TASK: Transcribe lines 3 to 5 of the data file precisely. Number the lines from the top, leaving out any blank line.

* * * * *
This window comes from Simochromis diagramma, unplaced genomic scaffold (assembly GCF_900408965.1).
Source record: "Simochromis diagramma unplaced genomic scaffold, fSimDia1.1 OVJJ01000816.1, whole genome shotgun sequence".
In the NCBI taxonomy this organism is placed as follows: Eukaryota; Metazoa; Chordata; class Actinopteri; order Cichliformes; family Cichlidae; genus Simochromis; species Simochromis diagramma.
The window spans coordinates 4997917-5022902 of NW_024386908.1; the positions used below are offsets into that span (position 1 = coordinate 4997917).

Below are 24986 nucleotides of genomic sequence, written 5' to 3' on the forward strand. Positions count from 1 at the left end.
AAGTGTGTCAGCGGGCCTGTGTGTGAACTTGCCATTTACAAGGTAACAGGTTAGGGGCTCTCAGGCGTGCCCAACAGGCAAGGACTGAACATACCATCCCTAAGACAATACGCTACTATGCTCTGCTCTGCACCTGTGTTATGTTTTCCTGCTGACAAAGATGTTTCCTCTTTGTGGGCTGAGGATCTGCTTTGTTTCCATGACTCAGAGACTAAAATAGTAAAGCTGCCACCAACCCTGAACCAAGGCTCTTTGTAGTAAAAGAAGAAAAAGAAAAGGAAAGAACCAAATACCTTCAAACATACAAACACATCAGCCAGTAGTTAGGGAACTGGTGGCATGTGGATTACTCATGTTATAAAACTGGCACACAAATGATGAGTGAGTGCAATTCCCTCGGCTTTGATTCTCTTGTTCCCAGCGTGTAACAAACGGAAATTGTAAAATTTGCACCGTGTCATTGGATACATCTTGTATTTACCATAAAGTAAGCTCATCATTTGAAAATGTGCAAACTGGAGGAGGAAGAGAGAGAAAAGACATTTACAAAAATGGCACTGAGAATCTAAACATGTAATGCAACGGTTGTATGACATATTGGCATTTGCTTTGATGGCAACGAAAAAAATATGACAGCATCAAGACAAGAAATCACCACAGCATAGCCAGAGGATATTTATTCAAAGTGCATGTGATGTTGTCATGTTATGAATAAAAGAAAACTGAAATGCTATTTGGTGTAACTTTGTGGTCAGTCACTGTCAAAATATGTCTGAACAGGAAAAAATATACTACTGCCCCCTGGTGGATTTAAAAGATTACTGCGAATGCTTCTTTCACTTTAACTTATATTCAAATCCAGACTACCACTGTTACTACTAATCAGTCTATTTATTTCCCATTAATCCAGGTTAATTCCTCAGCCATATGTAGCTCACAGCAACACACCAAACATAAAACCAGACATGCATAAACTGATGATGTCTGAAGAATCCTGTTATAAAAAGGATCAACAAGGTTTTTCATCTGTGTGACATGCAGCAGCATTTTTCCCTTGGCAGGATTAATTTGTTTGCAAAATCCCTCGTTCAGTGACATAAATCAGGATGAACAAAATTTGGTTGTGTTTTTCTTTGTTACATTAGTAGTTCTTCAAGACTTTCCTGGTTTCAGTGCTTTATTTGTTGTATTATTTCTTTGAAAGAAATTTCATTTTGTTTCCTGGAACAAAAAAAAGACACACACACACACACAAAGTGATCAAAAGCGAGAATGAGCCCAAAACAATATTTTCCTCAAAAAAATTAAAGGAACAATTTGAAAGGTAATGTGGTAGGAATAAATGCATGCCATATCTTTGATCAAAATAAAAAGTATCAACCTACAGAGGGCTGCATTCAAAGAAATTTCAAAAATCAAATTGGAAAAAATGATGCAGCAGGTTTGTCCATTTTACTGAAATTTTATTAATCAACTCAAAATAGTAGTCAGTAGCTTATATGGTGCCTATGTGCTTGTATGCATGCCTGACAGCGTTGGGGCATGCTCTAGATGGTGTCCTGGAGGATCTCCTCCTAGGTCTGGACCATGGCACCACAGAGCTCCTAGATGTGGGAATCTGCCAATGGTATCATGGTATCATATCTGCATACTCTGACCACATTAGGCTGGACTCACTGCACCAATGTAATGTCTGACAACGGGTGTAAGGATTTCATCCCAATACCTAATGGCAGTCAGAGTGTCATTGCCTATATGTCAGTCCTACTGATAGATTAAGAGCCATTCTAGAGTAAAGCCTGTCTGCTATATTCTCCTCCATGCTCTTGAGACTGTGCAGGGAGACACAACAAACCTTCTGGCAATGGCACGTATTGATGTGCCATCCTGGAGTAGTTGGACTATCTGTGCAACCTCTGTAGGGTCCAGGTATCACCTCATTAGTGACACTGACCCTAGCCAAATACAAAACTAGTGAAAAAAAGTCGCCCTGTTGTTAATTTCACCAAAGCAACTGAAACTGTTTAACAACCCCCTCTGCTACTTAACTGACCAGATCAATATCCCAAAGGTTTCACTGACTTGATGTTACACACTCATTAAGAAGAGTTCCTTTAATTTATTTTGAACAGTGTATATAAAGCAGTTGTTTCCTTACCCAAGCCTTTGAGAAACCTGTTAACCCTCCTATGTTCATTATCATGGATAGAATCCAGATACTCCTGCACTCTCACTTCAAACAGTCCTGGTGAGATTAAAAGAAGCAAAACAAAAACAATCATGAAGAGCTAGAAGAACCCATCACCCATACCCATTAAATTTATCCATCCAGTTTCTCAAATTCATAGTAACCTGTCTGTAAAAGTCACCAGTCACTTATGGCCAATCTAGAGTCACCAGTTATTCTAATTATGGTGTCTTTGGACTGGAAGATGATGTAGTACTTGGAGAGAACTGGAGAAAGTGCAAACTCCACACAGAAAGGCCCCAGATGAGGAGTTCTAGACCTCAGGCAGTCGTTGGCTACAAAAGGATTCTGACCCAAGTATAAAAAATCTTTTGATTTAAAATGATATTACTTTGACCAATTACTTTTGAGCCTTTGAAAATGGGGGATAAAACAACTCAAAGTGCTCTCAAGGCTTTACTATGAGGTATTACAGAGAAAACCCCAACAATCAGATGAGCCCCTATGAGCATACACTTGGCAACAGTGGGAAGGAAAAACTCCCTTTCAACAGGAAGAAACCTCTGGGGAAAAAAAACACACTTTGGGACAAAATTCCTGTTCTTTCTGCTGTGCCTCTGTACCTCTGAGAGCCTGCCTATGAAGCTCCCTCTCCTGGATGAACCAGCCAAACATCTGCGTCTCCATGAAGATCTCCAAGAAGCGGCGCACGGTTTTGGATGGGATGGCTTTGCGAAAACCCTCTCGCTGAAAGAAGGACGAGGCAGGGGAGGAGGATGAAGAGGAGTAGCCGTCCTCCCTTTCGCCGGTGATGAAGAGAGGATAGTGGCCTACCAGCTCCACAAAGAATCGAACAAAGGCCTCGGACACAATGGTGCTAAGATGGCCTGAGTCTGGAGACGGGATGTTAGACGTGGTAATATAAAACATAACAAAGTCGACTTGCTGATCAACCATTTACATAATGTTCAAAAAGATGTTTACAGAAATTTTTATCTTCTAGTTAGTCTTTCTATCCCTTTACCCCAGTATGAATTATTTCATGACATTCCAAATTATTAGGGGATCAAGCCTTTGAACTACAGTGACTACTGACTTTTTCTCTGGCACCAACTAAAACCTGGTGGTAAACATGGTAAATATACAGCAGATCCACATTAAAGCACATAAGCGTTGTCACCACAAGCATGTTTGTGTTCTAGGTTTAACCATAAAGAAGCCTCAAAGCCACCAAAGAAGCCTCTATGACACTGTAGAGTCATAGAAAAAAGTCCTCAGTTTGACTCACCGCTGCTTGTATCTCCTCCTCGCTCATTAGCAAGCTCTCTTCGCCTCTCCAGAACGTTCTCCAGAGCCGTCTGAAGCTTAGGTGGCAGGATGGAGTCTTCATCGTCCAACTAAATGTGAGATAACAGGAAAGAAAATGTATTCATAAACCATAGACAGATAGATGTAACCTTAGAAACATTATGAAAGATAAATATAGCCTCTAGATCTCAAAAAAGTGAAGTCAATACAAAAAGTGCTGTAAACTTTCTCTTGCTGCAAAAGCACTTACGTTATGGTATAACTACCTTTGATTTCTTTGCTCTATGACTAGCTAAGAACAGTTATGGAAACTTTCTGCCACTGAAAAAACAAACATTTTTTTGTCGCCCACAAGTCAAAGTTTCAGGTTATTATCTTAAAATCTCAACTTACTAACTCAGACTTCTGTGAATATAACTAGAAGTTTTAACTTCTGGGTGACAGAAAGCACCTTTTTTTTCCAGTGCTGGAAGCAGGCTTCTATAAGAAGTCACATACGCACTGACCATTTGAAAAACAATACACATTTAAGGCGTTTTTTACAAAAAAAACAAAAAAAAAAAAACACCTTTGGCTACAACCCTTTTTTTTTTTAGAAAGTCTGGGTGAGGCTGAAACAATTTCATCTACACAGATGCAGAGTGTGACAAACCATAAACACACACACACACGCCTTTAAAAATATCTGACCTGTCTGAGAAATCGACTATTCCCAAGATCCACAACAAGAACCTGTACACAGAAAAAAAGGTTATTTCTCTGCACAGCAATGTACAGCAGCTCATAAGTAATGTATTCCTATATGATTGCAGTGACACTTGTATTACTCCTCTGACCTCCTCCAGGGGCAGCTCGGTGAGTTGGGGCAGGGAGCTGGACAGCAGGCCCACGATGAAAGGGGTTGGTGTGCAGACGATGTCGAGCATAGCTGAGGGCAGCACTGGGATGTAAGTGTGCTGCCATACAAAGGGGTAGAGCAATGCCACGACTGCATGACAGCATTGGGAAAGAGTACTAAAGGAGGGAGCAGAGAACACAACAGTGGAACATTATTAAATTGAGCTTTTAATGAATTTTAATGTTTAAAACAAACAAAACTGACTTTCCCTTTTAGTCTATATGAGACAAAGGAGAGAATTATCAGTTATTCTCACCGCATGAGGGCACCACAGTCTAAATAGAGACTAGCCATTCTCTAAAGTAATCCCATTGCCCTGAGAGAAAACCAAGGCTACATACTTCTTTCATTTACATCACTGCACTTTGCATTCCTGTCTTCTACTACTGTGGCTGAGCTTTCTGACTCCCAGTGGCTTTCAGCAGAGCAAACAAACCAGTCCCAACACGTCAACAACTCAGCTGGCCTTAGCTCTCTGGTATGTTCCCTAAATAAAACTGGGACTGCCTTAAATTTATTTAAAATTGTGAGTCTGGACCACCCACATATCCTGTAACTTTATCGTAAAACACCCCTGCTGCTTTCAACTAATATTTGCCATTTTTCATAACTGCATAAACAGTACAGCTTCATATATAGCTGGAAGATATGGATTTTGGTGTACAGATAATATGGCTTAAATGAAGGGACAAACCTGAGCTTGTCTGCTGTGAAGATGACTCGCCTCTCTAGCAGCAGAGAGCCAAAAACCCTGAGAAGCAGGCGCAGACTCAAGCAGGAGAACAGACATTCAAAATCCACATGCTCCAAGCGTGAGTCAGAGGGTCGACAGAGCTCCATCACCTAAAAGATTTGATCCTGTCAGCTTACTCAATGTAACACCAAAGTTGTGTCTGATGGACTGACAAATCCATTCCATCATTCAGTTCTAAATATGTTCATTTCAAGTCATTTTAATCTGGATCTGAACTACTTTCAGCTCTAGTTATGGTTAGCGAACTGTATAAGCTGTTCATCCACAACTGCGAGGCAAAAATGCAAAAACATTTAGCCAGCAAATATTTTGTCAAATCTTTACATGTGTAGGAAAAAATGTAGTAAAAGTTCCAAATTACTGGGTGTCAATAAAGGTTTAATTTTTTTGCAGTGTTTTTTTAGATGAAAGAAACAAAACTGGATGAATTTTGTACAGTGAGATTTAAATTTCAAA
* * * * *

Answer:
In the NCBI taxonomy this organism is placed as follows: Eukaryota; Metazoa; Chordata; class Actinopteri; order Cichliformes; family Cichlidae; genus Simochromis; species Simochromis diagramma.
The window spans coordinates 4997917-5022902 of NW_024386908.1; the positions used below are offsets into that span (position 1 = coordinate 4997917).

Below are 24986 nucleotides of genomic sequence, written 5' to 3' on the forward strand. Positions count from 1 at the left end.